Stephanie Bushong and Joe Solomon
Stephanie Bushong and Joe Solomon – PSR’s “father-daughter” act!

Joe Solomon went to work at the Puget Sound Refinery when his daughter was just one. Nearly three decades later, Joe, now the refinery’s emergency response coordinator and fire chief, is still there. And the daughter? Stephanie Bushong, now 29, works as a capital business analyst in the refinery’s finance department.

The refinery is very much a family affair for the two of them.

“He’s been here my whole life,” Stephanie says. “A lot of the people that work here I have known for a very long time, and many of them I would consider my family.”

Stephanie’s three uncles also are refinery veterans; two recently retired. Joe first brought Stephanie to the refinery to visit when she was in grade school during the ‘Bring your child to work’ program that allowed employees of the refinery to share their work atmosphere with their children. She drew her first paycheck there as a college student about 10 years ago.

“Testing fire hoses for the fire hall was my first job as a summer-hire,” Stephanie recalls. “We had fun that first summer, it was hard work but it was fun to work in the field, use the equipment and see a lot of people I hadn’t seen in years. Needless to say it was so much fun I returned for three more summers while I finished up my degree at Western.”

Joe, who was born and raised in Concrete and has lived his entire life in the Skagit Valley, remembers some initial concerns when his daughter started working at the refinery.

“She has multiple dads out here that have known her all her life,” he recalls. “So I knew there would be a lot of eyes watching over her, and there were.”

Stephanie Bushong and Joe Solomon
Stephanie Bushong and Joe Solomon – PSR’s “father-daughter” act!

Today, a decade and a degree from Western Washington University later, she drives efficiencies and competitiveness in the refinery’s capital project financial space, imposing discipline spending and managing risks to help keep the refinery profitable.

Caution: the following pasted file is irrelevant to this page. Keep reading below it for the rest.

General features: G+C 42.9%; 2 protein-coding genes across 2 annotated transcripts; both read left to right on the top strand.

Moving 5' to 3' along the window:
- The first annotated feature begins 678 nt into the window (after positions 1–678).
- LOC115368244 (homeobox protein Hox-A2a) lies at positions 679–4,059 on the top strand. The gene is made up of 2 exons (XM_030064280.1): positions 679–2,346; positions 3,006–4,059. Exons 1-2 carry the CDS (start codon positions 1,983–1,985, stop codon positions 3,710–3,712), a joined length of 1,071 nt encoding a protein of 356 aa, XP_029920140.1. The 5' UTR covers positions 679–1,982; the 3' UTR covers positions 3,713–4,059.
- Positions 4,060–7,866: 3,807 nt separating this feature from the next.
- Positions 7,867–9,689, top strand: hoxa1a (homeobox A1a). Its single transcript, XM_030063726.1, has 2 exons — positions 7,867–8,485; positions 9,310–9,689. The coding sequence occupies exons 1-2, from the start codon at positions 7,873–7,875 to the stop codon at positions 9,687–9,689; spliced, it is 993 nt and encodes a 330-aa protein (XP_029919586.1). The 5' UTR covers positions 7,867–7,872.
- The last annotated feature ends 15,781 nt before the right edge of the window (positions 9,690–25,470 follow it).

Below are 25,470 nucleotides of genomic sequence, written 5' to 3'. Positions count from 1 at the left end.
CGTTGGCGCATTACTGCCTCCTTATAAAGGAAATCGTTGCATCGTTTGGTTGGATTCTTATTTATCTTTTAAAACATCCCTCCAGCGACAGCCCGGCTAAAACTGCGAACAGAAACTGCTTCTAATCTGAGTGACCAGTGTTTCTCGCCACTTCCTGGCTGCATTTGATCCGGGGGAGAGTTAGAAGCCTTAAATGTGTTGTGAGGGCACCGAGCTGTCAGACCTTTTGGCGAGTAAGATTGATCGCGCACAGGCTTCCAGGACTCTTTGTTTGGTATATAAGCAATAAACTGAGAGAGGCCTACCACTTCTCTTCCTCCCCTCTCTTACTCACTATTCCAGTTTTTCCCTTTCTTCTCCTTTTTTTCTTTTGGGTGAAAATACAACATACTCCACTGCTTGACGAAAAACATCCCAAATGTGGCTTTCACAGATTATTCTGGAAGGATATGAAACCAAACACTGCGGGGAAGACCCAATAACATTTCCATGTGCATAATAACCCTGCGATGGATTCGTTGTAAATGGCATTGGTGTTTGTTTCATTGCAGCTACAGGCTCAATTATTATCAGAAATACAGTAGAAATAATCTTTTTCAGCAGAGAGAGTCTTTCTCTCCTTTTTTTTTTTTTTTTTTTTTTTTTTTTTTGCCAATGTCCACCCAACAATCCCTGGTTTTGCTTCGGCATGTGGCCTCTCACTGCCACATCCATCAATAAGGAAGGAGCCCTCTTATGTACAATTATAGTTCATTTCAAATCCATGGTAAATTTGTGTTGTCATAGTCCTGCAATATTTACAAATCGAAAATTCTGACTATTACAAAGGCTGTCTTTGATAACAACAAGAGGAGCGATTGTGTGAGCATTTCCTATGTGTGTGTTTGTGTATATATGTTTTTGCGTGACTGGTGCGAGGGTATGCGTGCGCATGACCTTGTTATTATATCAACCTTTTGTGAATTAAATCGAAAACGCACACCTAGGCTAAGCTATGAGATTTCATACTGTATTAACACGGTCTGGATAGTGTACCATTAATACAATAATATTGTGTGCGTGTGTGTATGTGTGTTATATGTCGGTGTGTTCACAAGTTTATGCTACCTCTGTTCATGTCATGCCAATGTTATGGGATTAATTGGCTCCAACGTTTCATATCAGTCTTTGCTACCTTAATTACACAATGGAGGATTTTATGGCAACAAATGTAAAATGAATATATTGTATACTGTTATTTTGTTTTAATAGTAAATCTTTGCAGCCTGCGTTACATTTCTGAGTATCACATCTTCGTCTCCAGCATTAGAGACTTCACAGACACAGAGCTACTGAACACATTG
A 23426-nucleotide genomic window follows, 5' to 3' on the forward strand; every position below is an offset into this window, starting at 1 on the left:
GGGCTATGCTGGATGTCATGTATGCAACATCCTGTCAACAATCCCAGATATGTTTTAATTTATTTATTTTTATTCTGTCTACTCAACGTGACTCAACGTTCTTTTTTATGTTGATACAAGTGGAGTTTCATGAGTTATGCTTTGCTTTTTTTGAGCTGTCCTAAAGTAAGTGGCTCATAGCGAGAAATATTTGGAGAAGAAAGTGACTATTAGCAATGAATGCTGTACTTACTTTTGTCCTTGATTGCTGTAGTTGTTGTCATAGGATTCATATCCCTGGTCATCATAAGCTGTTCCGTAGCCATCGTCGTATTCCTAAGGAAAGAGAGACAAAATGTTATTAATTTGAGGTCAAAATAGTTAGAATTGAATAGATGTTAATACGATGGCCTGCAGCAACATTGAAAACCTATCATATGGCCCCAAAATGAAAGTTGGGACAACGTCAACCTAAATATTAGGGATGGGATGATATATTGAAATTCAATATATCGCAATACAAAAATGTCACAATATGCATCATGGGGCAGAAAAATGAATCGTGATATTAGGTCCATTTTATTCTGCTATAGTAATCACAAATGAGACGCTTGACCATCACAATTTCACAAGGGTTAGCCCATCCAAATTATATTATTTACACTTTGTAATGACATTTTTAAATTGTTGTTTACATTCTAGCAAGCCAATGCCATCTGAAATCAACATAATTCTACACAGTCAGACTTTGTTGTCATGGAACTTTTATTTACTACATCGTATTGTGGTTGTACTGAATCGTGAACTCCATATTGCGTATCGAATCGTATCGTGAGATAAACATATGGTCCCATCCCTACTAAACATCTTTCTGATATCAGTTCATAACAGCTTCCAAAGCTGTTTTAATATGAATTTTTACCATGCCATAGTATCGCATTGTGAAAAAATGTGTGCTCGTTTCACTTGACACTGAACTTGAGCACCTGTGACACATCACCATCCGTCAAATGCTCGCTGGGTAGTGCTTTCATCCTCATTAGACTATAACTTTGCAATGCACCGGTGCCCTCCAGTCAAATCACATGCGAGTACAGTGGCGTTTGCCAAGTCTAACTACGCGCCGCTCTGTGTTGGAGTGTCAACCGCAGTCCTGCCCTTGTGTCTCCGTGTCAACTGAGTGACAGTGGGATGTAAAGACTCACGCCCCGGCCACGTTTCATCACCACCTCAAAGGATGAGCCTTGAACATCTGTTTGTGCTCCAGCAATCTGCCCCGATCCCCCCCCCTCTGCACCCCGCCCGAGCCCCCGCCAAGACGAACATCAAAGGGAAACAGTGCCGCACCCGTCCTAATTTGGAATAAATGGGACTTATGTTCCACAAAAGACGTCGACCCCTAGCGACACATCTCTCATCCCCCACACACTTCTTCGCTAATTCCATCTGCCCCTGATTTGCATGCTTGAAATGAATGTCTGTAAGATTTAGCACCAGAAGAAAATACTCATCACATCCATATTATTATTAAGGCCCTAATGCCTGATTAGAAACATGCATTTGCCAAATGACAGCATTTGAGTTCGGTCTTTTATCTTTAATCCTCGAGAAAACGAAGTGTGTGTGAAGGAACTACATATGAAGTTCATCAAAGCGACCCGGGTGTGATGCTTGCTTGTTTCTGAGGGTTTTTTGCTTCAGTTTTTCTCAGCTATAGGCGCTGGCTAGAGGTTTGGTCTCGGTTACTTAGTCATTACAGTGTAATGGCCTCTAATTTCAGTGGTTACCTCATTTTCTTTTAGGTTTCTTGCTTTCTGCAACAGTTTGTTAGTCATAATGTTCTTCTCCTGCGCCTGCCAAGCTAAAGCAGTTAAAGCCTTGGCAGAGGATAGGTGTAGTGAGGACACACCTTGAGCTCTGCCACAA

“I always knew this was the place that I wanted to build my career. I thought of it as a wonderful place to work, because I saw all the strong relationships that were built out here my whole life,” Stephanie said.

Joe, meanwhile, is responsible for emergency response planning at the refinery, and in a prior role coordinated all the investigations and near-misses, which now happen less frequently than when he started decades ago.

“It’s more stressed upon in today’s world than it ever has been,” Joe says of the refinery’s safety culture. “We’ve made so many improvements to the sites physically along with procedurally. It’s just unbelievable.”

From her childhood, Stephanie remembered an incident that crystallized Joe’s focus on keeping the refinery’s workers and neighbors safe.  “There was an incident that had happened and I remember that just hitting him,” Stephanie recalls. “That’s when a lot of things changed. He said we all need to be more focused on safety. It’s a very serious thing. We’re a family. Whether we’re blood or not, we’re all family and we have to look out for each other.”

Stephanie’s own family is even more deeply rooted in the industry. Her husband works at the Tesoro refinery next door. The couple has a five-year-old son, Brady, and lives in Alger, where they like to spend most of their free time on outdoor activities.

“I’ve recently started to mountain bike which I’ve really enjoyed but we also have a sandrail, dirt bikes and quads, and love to take family vacations to the dunes every year,” Stephanie says.” “We love camping with family and friends!”

Among the things she enjoys about working at the refinery is its involvement in the community.

Stephanie serves as the treasurer for PSR Adopt-A-Family, which raises money throughout the year for low-income pre-school students. Last year they provided 560 students with gifts, books, snacks and educational tools at 8 different schools in Skagit County.

“I knew when I came out here 10 years ago that this was a fabulous place to work. People in the community are so supportive of the refinery and what we do for this community. It was just kind of a no-brainer.”